Newspaper article The Canadian Press

Choice Properties Makes TSX Debut as Rising Bond Yields Push REIT Sector Lower

Newspaper article The Canadian Press

Choice Properties Makes TSX Debut as Rising Bond Yields Push REIT Sector Lower

Article excerpt

Choice Properties makes trading debut

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TORONTO - Loblaw's new real estate investment trust made its debut on the Toronto Stock Exchange on Friday, as expectations of rising bond yields pushed the trust sector lower.

REITs, which are sensitive to interest rates, have been under pressure in recent months amid predictions that the upward trend in interest rates is likely to continue after years of lingering near record lows.

But units of Choice Properties Real Estate Investment Trust (TSX:CHP.UN) traded near their initial offer price of $10 on Friday, which one analyst says is a sign that the stock was properly priced.

Shortly after markets opened, Choice Properties was trading at $9.90, down 10 cents. But the units fluctuated throughout the day, before ending Friday at $10.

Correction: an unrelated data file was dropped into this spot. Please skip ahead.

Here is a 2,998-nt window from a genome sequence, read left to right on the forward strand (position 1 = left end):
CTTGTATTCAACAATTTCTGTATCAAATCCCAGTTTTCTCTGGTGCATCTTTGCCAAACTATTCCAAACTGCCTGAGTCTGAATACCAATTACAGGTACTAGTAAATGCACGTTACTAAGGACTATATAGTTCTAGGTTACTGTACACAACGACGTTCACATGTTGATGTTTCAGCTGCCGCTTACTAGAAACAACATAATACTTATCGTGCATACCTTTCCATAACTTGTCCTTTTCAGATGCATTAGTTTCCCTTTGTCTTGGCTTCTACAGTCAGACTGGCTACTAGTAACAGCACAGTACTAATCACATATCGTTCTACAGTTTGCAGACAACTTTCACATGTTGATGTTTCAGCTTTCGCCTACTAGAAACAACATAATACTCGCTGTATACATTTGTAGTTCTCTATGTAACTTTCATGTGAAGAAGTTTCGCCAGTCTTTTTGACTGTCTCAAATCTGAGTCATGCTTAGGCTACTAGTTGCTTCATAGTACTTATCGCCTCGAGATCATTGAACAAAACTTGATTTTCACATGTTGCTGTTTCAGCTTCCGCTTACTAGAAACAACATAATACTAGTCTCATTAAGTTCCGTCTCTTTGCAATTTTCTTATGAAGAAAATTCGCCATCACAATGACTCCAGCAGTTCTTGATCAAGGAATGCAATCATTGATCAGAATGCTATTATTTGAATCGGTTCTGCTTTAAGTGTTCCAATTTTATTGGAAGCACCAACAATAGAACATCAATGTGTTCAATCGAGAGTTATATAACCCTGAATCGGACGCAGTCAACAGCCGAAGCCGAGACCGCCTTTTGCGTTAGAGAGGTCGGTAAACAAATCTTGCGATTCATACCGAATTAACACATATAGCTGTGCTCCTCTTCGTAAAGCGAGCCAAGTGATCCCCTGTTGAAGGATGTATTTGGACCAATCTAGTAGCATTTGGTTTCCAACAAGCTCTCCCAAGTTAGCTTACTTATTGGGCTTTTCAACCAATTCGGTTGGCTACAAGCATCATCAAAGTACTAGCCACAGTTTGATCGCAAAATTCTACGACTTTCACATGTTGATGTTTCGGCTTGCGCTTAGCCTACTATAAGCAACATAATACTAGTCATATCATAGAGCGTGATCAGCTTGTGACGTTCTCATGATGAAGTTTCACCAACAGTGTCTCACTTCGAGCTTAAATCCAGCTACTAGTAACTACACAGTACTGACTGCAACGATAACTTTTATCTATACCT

"That means it was pretty well priced to reflect the current market conditions, which have been pretty weak," said Brendon Abrams, an analyst at M Partners Inc.

Rising interest rates hurt trusts by increasing their cost to borrow money and making their units a less attractive investment compared with bonds.

Given that the sector is down by about 1.5 per cent today, Choice Properties is actually outperforming the group, Abrams said.

He said the trust has a strong, geographically diversified portfolio with long leases.

The fact that Loblaw (TSX:L) is the main tenant can also be seen as a positive, said Abrams, because the grocery store business is generally quite stable, so defaults on the leases are unlikely.

But, Abrams added, some people prefer a more diversified tenant mix because even big, stable companies can experience problems and go under.

And Loblaw's large ownership stake -- approximately 83.1 per cent on a fully diluted basis -- could be a deterrent for some institutional investors, said Abrams.

"If you have a broad base of investors, where everyone feels they have an equal say, then the shareholders can exert more influence on the stock and make it perform better, push it when it needs to be pushed," he said. …

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